Information about how to catch a flying squirrel - remove one stuck in the house.
Information about flying squirrel repellent - analysis of types and effectiveness.

Flying Squirrel Information & Facts

Flying Squirrel Appearance: Smaller than a gray squirrel, though similar in color, the flying squirrel is approximately twelve inches long from head to end of tail, with almost half of that body length consisting of the tail itself. With a brown to gray coat and white underbelly, these animals have an excess of skin between the front and back limbs. This dual flap provides the squirrel with the gliding ability it is named for. Flying squirrels have sparsely covered tails. Large eyes are characteristic of the species. The size of the orbital cavity on this animal is due to the nocturnal adaption of night vision. The lack of tail bulk is also an adaptation, but one that is geared toward aerodynamics.

Flying Squirrel Habitat and Behavior: Like most squirrels, vertical surfaces for climbing are a must. Because of this, most flying squirrels live in or next to wooded areas. Flying squirrels have been known to take over attics and sheds. This species can be communal and, if so, will often live in groups of up to fifteen other adults. Flying squirrels make as many as three different types of nests, each one geared to a specific purpose. Natal nests are created for raising young, and are often built in a safe tree hollow or household eve. When born, infant squirrels are hairless and will remain with the parents until three months of age. Solitary nests are notable smaller than natal nests but are built in the same areas and in the same fashion. Flying squirrels that choose to live in groups create aggregate nests. Communities of flying squirrels generally have a communal bathroom site as well, one of the reasons they can be a nuisance to homeowners. Of all the squirrel species, flying squirrels are the least destructive, gathering nesting materials instead of creating them from insulation or dwelling infrastructure. This species of squirrel is considered relatively docile, with accounts of safe human handling even in the wild.

Flying squirrels do not really fly. Instead of deliberate flexion of the limbs in a controlled pattern like birds, flying squirrels launch themselves from a high point and utilize their extra skin between front and back limbs to create a decreased rate of drop. This action is considered a glide and not a true form of flying, though with proper updrafts, a gliding squirrel can be carried up to two hundred feet away.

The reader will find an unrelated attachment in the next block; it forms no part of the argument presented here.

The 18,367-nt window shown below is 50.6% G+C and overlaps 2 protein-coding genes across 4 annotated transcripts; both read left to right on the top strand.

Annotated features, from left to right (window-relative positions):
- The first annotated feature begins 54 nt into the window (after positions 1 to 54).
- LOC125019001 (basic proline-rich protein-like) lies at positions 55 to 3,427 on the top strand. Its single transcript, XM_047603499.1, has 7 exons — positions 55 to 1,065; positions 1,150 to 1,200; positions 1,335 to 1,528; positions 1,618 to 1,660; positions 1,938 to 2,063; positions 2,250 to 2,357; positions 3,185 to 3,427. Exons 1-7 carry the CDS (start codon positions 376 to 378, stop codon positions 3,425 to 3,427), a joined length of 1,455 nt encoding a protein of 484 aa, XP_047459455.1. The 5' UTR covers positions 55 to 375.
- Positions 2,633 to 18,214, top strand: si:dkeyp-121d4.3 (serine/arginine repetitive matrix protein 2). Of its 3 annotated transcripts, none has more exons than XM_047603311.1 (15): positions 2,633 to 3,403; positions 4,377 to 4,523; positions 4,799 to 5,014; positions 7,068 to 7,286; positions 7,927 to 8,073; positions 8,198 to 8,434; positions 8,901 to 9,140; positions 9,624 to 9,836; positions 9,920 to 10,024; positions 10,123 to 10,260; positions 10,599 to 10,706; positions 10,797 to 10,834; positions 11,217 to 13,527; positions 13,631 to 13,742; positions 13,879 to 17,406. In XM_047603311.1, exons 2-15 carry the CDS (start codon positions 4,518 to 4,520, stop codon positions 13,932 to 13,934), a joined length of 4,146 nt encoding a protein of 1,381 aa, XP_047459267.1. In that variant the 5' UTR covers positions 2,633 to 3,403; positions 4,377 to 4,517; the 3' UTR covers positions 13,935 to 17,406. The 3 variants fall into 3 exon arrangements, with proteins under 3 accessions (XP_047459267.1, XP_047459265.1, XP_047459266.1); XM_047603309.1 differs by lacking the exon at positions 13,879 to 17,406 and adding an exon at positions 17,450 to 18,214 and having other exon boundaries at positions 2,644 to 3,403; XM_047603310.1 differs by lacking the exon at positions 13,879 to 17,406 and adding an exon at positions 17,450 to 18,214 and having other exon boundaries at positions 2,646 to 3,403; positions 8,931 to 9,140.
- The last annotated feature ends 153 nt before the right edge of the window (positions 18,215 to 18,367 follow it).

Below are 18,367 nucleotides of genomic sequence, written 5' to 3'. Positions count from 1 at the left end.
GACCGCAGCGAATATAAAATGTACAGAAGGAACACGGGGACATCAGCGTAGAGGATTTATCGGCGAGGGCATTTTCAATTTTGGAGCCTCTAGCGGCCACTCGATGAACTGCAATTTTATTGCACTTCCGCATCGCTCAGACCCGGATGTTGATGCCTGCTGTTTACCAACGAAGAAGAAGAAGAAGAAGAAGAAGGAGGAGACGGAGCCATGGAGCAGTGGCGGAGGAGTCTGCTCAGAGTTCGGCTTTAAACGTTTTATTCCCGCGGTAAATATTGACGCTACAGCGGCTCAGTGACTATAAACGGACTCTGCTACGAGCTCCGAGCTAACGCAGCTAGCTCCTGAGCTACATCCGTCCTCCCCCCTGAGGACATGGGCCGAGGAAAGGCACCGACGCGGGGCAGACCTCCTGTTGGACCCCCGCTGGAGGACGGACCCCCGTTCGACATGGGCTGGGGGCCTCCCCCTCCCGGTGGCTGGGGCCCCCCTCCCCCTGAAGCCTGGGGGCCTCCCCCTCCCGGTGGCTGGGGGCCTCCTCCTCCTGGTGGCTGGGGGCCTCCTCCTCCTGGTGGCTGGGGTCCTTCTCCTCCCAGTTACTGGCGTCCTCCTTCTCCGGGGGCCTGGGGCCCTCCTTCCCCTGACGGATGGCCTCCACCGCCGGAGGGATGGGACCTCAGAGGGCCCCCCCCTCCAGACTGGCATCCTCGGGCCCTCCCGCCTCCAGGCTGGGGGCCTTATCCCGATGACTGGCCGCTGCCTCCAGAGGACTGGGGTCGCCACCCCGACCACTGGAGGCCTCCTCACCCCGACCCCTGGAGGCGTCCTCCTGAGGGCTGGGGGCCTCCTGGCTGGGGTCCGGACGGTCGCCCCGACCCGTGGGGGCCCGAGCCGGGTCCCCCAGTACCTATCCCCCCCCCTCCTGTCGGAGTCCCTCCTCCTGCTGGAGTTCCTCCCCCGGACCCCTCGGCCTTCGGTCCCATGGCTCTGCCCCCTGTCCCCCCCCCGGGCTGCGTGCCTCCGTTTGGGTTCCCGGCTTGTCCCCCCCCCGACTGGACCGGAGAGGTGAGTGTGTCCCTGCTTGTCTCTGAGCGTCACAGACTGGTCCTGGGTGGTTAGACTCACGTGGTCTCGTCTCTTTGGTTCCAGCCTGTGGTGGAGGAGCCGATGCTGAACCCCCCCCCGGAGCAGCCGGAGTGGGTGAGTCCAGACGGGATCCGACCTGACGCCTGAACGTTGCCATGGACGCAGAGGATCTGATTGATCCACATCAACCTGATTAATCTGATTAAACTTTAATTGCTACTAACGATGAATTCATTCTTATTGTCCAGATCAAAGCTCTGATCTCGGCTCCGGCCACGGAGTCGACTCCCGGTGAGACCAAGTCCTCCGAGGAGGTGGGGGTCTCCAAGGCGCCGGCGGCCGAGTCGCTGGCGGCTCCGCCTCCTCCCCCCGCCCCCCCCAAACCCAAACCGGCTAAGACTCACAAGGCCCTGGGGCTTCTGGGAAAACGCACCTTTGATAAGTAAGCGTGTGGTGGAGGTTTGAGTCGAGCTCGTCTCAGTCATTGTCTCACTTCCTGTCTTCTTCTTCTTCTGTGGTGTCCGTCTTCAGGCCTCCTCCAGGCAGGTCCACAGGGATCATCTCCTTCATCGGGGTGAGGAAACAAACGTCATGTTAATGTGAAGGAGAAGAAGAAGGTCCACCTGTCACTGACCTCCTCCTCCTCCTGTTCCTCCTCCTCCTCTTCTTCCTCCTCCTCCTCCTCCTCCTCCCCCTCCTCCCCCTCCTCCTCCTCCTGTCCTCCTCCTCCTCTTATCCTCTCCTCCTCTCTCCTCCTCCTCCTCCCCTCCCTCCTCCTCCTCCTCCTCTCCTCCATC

Flying Squirrel Diet: Flying squirrels are less particular about their diets than other squirrel species. Consuming seeds, nuts, lichen, buds, fungi, and tree sap, these animals will also eat a variety of slugs and snails, insects, and are willing bird nest raiders.

Flying Squirrel Nuisance Issues: Because they are mostly nocturnal, flying squirrels tend to irritate homeowners when they take up residence in an attic. Not only are these squirrels loud—they often live in large groups—but they also create significant damage when their selected waste area begins to seep into walls and insulation. Most homeowners notice an issue when brown stains begin to appear on the ceiling. Like any other squirrel, flying squirrels will also chew wires and insulation, though this occurrence is less severe than with that of other species. Flying squirrels will be opportunistic when it comes to bird feeders and gardens, though due to their nocturnal habits, homeowners are unlikely to know it was a flying squirrel and not a regular squirrel raiding the bird seed.

Flying Squirrel Diseases: Currently, there is only one major disease associated with flying squirrels. A form of typhus, a disease spread by contact through infected lice, is often carried by these squirrels. Typhus is a potentially serious illness characterized by flu-like symptoms with later complications if left untreated. This disease can also remain asymptomatic for years before reoccurring in more severity. While flying squirrels can get rabies, there have been very few documented cases of the virus in this species. Like all wild mammals, flying squirrels are host to a number of external parasites that can pass secondary infections to people.

You're here to learn how to get rid of flying squirrels in the attic of a house. This site is intended to provide flying squirrel education and information, so that you can make an informed decision if you need to deal with a flying squirrel problem. This site provides many flying squirrel control articles and strategies, if you wish to attempt to solve the problem yourself. If you are unable to do so, which is likely with many cases of flying squirrel removal, please go to the home page and click the USA map, where I have wildlife removal experts listed in over 500 cites and towns, who can properly help you with your nuisance flying squirrel.

© 2001-2014     Website content & photos by Trapper David     Feel free to email me with questions: david@wildlifeanimalcontrol.com